will precipitate into crystalline deposits.
• Deposits calcify and become rough stimulating
clot formation creating a fibrous plaque.
• Narrows the lumen of the vessels, restricting
• Animal studies suggest that methionine-
deficient diets increase lifespan.
• A 2005 study of rats fed methionine-deficient
diets was published in the journal "Aging Cell.“
• The researchers found the rats had lower levels
of blood glucose, thyroid hormone and other
markers associated with increased longevity.
• Maintaining a proper balance of protein-derived
methionine and B-complex vitamins may extend
the life of humans as well
• Abnormally raised insulin seen in most
diabetics stops the body from lowering and
maintaining a healthier homocysteine level.
• One third of the diabetic patients had
elevated blood Homocysteine
• Type 2 diabetic patients with elevated
homocysteine levels are nearly 200% more
likely to die from a heart attack within 5
years than those with normal Homocysteine
Homocysteine & Diabetes
Vasc Health Risk Manag. 2010; 6: 327–332.
Homocysteine Levels May Be Related
• An increased homocysteine level appears to
be a strong and independent risk factor for
osteoporotic fractures in older men and
• high serum homocysteine concentration may
weaken bone by interfering with collagen
cross-linking, thereby increasing the risk of
Homocysteine & Pregnancy
• Women who have higher levels of homocysteine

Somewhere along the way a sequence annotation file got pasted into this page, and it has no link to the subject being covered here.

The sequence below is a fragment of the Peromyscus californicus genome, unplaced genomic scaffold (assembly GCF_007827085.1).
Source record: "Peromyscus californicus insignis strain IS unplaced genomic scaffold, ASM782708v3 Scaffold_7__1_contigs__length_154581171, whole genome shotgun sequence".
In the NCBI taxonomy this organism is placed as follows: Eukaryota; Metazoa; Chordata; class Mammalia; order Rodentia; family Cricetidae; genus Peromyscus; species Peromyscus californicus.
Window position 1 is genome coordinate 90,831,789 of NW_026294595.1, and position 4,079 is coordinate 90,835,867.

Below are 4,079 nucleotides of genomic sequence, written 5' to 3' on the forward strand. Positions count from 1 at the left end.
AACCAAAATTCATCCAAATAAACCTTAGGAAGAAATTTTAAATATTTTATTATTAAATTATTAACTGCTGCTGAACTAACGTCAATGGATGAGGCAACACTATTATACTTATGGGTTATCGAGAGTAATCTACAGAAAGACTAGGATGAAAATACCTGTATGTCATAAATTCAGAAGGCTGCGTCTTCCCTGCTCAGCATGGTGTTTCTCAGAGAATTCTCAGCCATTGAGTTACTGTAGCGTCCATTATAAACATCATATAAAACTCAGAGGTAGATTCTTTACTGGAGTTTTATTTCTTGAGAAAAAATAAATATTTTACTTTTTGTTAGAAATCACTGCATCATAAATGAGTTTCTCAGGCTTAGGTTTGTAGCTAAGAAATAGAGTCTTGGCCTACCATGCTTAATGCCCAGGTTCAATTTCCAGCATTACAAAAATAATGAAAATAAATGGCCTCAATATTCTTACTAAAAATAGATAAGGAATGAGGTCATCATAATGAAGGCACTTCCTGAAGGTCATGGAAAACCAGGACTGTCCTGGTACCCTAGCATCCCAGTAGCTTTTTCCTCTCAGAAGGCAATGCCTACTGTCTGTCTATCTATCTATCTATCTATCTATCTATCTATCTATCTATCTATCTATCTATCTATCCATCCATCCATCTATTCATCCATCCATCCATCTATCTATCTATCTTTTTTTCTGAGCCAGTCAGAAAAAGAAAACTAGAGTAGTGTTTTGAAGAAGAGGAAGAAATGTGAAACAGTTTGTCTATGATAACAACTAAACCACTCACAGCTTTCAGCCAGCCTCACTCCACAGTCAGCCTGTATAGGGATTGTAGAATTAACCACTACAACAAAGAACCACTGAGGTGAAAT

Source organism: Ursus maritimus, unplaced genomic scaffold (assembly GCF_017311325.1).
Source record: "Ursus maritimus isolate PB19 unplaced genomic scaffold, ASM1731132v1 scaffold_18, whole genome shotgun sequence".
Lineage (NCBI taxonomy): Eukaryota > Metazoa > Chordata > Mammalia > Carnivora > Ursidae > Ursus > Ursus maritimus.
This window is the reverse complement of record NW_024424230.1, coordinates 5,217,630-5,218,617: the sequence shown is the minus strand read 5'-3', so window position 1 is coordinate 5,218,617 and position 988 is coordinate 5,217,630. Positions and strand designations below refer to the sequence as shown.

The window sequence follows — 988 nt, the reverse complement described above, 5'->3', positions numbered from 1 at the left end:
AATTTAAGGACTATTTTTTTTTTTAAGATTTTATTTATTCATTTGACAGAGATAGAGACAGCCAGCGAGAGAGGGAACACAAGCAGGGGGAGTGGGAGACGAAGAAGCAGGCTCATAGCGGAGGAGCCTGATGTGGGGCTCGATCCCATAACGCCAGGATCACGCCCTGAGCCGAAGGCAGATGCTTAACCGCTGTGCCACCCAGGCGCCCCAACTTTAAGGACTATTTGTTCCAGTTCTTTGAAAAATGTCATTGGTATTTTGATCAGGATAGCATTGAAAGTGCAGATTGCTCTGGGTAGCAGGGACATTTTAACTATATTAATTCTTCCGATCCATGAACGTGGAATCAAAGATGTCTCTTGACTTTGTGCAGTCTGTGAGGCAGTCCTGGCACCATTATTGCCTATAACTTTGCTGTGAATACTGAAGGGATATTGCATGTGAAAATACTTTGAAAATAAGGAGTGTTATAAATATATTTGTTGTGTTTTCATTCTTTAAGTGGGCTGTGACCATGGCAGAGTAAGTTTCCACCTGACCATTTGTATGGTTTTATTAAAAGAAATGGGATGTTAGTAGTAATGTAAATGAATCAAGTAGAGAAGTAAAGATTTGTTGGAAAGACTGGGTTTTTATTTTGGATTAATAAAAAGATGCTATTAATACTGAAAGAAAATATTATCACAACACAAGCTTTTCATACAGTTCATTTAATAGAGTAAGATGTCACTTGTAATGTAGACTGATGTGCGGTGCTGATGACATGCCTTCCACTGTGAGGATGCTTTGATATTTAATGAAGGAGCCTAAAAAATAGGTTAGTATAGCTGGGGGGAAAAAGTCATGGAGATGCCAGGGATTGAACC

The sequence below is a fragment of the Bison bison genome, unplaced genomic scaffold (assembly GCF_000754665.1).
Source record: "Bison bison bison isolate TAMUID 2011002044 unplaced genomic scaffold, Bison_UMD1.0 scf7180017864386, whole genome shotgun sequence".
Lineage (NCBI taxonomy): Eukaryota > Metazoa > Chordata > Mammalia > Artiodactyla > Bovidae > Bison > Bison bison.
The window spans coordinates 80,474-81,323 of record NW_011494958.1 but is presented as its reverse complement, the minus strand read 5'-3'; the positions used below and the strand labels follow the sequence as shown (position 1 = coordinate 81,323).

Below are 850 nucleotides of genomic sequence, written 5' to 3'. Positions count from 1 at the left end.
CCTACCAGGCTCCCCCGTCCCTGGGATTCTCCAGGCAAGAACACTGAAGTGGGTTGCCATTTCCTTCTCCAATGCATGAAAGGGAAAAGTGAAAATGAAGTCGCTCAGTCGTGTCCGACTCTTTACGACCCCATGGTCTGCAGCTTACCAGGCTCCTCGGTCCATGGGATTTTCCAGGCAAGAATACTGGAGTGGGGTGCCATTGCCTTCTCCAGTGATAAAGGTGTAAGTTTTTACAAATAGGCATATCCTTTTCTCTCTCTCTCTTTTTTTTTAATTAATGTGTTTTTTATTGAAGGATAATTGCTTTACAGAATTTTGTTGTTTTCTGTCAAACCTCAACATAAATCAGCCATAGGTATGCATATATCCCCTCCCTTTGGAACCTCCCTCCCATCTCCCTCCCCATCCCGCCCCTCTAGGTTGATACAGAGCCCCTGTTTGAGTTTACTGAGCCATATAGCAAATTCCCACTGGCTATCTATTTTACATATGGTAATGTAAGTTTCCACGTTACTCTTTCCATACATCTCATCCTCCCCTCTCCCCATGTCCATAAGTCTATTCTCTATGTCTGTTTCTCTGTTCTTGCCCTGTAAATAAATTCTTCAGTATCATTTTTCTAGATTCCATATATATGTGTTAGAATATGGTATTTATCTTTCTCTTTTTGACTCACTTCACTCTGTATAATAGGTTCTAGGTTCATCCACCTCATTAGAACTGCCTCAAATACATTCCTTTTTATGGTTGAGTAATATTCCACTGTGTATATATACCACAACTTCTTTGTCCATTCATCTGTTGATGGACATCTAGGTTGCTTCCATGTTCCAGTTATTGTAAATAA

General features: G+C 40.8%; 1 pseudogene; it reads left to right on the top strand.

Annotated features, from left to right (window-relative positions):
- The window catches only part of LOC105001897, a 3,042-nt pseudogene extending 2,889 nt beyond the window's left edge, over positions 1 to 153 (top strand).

are more likely to have delivered prematurely,
had recurrent abortions and had offspring with
low birth weights.
• Folic acid supplements decrease homocysteine
levels during pregnancy and substantially reduce
the risk of central nervous system
• women with high levels of homocysteine have a
much higher risk of developing preeclampsia
• While the metabolic defect is present at birth,
initial symptoms of homocystinuria usually have
onset later in infancy and childhood.
• Developmental delay may be the first sign and is
a harbinger of mental retardation, but is not
• An early and distinctive finding is dislocation of
the lens of the eye (ectopialentis).
• Patients are at high
risk for developing
may occur at any age.
• These may lead to
sequela and death.
• Increased clotting
ability makes surgery a
• Osteoporosis is a long-
term complication of
• Newborn screening of a dried blood spot
using tandem mass spectrometry reveals
elevated levels of methionine, which
should prompt testing plasma for amino
acids, including homocysteine.
• Elevated methionine and homocysteine in
plasma indicate CBS deficiency, while an
isolated increase in methionine suggests
hepatic methionine adenosyltransferase
• In affected patients, the presence of
homocysteine in the urine is a consistent
finding, especially after early infancy.
• CBS enzyme activity can be measured in many
tissues, including fibroblasts, lymphocytes, liver,
amniocytes, and chorionic villi (biopsy or
• Deficient enzyme activity may be followed with
DNA mutation analysis for the several known
mutations in the CBS gene
• Treatment of CBS deficiency usually begins with a trial of oral
vitamin B6 (pyridoxine) supplementation, with daily
measurement of plasma amino acids.
• CBS requires pyridoxine as a coenzyme for enzymatic activity.
• Overall, about 25% of patients respond to large doses of
pyridoxine, although the percentage may be lower for patients
identified through newborn screening.
• This pyridoxine response usually coincides